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Angy's Blog February - March 2009

The trials and tribulations of a fashion designer in the Lake District!

ARCHIVE: my previous entries:

JANUARY - FEBRUARY 2009 (In Search of Winter - A Favourite Place - Catwalk Videos on YouTube - A Winter Chill)
NOVEMBER-DECEMBER 2008 (Recycled Outrageous Clothes Show (ROCS) - Florence No2. - Winter-Mere)
OCTOBER - NOVEMBER 2008 (Cumbria Life - NW Evening Mail - Glitz & Glamour Haggerston Craft Show)
OCTOBER 2008 (Woman Event - Collection on Catwalk - Radio Cumbria - Brochure Download)
SEPTEMBER - Early OCTOBER 2008 (Newcastle United Wedding Dress - Wedding Shows at Abbey House and Carlisle)
AUGUST - SEPTEMBER 2008 (Fashion Designers - Spectrum in Four Seasons Collection - Sara Gadd Millinery)
JUNE - JULY 2008 (Haute Couture - Vivienne Westwood - Wildlife - Dorset Buttons - Magna Carta)
FEBRUARY - MAY 2008 (Lake District Inspirations - Long Blondes - Wedding Show)


CLICK for: SPECTRUM IN FOUR SEASONS catwalk pictures
CLICK for: SPECTRUM IN FOUR SEASONS video clips on YouTube

CLICK for: MySpace

Romantique Couture
1 Atkinson Court
Fell Foot
Newby Bridge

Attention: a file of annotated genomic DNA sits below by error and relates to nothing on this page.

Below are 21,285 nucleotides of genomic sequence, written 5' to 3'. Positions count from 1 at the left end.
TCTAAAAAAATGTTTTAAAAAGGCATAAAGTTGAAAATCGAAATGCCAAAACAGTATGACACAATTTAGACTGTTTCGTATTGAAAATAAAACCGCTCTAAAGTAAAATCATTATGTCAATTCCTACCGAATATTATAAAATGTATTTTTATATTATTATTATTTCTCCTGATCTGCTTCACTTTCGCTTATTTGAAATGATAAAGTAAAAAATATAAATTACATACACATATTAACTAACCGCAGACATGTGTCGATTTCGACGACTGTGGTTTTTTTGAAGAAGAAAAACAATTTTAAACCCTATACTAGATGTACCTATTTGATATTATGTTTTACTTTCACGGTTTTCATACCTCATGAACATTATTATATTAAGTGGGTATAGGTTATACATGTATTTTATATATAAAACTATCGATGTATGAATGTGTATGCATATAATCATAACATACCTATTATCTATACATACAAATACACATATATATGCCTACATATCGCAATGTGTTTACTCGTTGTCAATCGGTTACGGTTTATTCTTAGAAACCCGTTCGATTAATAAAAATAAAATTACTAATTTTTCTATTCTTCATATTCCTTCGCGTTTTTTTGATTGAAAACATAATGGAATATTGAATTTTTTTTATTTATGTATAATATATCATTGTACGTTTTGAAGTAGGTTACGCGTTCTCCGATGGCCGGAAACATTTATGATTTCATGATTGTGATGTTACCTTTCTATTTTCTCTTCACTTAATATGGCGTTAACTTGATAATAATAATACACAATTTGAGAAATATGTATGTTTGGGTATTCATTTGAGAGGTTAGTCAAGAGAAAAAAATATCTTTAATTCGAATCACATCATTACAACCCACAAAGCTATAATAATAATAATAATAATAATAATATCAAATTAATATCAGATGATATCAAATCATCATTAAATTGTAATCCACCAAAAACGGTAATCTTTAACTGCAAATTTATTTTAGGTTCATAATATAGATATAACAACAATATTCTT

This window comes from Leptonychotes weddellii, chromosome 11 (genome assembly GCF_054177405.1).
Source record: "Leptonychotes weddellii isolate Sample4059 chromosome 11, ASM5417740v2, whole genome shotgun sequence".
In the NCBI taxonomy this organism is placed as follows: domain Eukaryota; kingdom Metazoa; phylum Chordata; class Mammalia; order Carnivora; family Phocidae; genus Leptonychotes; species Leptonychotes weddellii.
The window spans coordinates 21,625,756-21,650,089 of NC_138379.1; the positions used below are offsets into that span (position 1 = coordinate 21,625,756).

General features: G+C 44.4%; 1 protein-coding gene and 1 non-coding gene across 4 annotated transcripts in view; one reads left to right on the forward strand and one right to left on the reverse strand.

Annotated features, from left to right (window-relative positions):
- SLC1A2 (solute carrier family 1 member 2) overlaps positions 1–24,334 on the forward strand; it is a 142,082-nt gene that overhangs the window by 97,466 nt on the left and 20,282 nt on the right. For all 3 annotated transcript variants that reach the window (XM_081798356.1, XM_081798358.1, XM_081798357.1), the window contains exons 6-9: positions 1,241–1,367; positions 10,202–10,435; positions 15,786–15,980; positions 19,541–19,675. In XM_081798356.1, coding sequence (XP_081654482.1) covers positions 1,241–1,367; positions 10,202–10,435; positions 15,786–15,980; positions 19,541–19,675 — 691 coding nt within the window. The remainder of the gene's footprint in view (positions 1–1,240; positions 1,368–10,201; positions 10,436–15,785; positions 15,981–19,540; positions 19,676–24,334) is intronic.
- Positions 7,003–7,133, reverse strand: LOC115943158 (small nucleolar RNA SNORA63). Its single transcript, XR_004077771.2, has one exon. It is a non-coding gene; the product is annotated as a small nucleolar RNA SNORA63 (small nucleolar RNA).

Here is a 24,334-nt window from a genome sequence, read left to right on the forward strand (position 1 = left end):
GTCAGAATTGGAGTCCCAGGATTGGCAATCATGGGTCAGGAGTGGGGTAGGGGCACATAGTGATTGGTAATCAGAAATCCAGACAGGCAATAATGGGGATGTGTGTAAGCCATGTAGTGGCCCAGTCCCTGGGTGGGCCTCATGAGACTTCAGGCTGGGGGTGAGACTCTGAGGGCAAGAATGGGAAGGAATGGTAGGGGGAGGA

United Kingdom
LA12 8NW

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M: 07812 210880

Email: angela@


15 MARCH 2009

Wedding Fayre at Lodore Falls Hotel & Spa, Derwentwater
12:00 - 16:00 FREE admission; Display stand only

JUNE 2009 *** Date to be Advised ***
Watch this space - special event fashion show - not letting the 'cat' out of the bag just yet!

SEPTEMBER 2009 *** Date to be Advised ***
Launch of Stolen Dreams 2010 Collection

20 NOVEMBER 2009 *** Provisional ***
Haverthwaite - Charity Fashion Show by Romantique Couture


The March issue of Cumbria Life is now in the shops, for those that don't automatically subscribe. Usual collection of interesting articles including a weddings section, an article about Mad March Hares, and a very interesting feature onthe 'Maid of Buttermere'. This fascinating, true story, retold by Melvyn Bragg in his novel, has been adapted to the stage. The productions runs at the lovely
Theatre by the Lake at Derwentwater from 21.3.2009 to 18.4.2009.
Model coutesy of Premier Productions, Scotland


I am very busy at the moment, especially now it is the beginning of the 'wedding season'. Not complaining though! I wasn't sure where to start so you will be pleased to know that I chose to update my Blog!